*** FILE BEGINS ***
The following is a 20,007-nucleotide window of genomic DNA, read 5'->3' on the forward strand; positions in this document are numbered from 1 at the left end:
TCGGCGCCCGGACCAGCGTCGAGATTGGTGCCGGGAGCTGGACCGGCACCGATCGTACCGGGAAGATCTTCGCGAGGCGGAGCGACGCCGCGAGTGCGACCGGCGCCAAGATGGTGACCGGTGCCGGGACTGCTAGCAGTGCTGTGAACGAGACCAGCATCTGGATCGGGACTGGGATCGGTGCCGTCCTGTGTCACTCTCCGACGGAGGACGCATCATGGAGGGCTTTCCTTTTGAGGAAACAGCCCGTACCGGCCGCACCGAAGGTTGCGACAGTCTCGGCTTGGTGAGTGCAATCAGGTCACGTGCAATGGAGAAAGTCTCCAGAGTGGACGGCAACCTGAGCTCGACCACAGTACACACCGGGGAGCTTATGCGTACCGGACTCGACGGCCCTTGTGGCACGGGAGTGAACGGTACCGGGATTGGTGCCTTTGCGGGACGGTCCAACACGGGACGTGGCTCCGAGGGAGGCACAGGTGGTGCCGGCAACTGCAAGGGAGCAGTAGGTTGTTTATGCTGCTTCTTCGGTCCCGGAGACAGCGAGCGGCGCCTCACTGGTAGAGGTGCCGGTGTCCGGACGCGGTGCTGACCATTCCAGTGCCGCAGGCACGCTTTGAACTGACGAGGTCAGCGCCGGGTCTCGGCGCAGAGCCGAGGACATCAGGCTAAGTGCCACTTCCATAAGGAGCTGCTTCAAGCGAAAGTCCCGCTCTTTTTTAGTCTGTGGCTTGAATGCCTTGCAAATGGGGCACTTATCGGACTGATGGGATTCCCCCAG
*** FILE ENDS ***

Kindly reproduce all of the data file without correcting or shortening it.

The following is a 20,007-nucleotide window of genomic DNA, read 5'->3' on the forward strand; positions in this document are numbered from 1 at the left end:
TCGGCGCCCGGACCAGCGTCGAGATTGGTGCCGGGAGCTGGACCGGCACCGATCGTACCGGGAAGATCTTCGCGAGGCGGAGCGACGCCGCGAGTGCGACCGGCGCCAAGATGGTGACCGGTGCCGGGACTGCTAGCAGTGCTGTGAACGAGACCAGCATCTGGATCGGGACTGGGATCGGTGCCGTCCTGTGTCACTCTCCGACGGAGGACGCATCATGGAGGGCTTTCCTTTTGAGGAAACAGCCCGTACCGGCCGCACCGAAGGTTGCGACAGTCTCGGCTTGGTGAGTGCAATCAGGTCACGTGCAATGGAGAAAGTCTCCAGAGTGGACGGCAACCTGAGCTCGACCACAGTACACACCGGGGAGCTTATGCGTACCGGACTCGACGGCCCTTGTGGCACGGGAGTGAACGGTACCGGGATTGGTGCCTTTGCGGGACGGTCCAACACGGGACGTGGCTCCGAGGGAGGCACAGGTGGTGCCGGCAACTGCAAGGGAGCAGTAGGTTGTTTATGCTGCTTCTTCGGTCCCGGAGACAGCGAGCGGCGCCTCACTGGTAGAGGTGCCGGTGTCCGGACGCGGTGCTGACCATTCCAGTGCCGCAGGCACGCTTTGAACTGACGAGGTCAGCGCCGGGTCTCGGCGCAGAGCCGAGGACATCAGGCTAAGTGCCACTTCCATAAGGAGCTGCTTCAAGCGAAAGTCCCGCTCTTTTTTAGTCTGTGGCTTGAATGCCTTGCAAATGGGGCACTTATCGGACTGATGGGATTCCCCCAG